22The Kiva Controversy (Cambodia, 2017): The problem with microlending / Meeting Kiva borrowers / Giving fads

THE HELMET WAS TOO SMALL FOR my swollen American melon, my butt too big for the scooter's narrow seat. I thought back to my six hours of meditation in Burma and tried to notice the pain away, but all I could notice was my fear that we were going to crash.

Bunthoeurn, the owner and operator of the scooter, accelerated randomly and so fast that I had to hang on or risk falling off the back. We were the fastest-moving vehicle in all of Phnom Penh, Cambodia. I was sure of it. We were on a mission.

I had given a loan to a group of pig farmers south of the city through Kiva.org, an international nonprofit that connects people through lending to alleviate poverty. Kiva envisions a world “where all people hold the power to create opportunity for themselves and others.” The organization does that by offering microcredit to individuals and groups in poor communities, who would typically not have access to credit.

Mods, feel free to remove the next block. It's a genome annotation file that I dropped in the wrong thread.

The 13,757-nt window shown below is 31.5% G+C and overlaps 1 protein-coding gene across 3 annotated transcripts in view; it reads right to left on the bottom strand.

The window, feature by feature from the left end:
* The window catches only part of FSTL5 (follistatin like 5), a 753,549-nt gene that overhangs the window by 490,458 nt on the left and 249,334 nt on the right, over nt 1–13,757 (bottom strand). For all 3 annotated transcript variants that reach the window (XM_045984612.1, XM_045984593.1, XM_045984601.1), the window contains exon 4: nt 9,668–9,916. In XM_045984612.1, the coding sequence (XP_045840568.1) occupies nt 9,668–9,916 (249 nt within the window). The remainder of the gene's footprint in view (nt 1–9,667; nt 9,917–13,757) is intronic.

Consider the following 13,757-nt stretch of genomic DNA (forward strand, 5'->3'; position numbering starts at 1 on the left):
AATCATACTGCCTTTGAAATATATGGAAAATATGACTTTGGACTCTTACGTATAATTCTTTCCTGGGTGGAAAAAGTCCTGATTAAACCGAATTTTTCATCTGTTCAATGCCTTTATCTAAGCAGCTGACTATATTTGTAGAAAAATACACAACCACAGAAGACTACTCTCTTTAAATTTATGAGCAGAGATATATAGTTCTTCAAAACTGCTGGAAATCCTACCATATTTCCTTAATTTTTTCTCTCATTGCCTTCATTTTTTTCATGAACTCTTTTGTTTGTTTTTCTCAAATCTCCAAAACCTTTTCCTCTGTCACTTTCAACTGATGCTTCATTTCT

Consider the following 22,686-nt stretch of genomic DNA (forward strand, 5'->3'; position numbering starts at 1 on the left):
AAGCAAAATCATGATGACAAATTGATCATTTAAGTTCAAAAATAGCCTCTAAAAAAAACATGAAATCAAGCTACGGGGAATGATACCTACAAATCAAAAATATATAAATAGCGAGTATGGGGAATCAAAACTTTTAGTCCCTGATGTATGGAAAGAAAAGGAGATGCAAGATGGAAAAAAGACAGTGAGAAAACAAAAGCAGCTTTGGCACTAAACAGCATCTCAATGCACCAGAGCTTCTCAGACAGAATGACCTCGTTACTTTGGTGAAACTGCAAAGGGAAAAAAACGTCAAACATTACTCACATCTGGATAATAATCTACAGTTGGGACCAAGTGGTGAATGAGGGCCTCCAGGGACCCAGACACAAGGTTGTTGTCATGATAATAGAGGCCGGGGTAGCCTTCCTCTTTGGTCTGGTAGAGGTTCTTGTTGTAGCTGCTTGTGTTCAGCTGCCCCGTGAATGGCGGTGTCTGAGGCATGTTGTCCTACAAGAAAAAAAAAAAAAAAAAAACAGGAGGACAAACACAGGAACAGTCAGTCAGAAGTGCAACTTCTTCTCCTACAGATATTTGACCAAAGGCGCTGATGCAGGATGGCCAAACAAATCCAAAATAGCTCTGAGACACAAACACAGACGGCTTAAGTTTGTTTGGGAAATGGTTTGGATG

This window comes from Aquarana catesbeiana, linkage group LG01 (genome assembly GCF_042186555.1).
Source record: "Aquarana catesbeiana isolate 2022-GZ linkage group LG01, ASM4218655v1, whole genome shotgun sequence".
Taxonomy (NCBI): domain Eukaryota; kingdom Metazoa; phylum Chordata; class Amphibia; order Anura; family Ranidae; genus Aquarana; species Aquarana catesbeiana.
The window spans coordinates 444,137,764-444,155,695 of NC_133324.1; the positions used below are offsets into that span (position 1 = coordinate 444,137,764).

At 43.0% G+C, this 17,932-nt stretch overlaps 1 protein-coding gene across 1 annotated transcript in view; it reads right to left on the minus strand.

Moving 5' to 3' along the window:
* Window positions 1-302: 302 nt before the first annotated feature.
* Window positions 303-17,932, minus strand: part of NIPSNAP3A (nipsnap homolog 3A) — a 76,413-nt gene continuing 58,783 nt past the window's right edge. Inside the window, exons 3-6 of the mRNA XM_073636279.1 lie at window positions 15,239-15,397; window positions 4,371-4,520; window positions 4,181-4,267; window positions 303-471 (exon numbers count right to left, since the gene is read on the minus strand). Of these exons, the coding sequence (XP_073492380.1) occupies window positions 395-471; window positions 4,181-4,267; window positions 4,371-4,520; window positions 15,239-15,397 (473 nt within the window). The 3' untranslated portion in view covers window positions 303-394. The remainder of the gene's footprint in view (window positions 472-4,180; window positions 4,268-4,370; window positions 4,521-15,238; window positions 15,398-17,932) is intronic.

Muhammad Yunus, a Bangladesh economist, is often credited with the idea of microcredit. In 1976 he lent $27 of his own money to 42 women in a village to make bamboo furniture. Banks weren't interested in lending to the poor, so the only loans they could get before were offered at high interest from loan sharks. Eventually he scaled this practice, formed the Grameen Bank, won the Nobel Peace Prize in 2006, and even made an appearance on The Simpsons.

While visiting the ...

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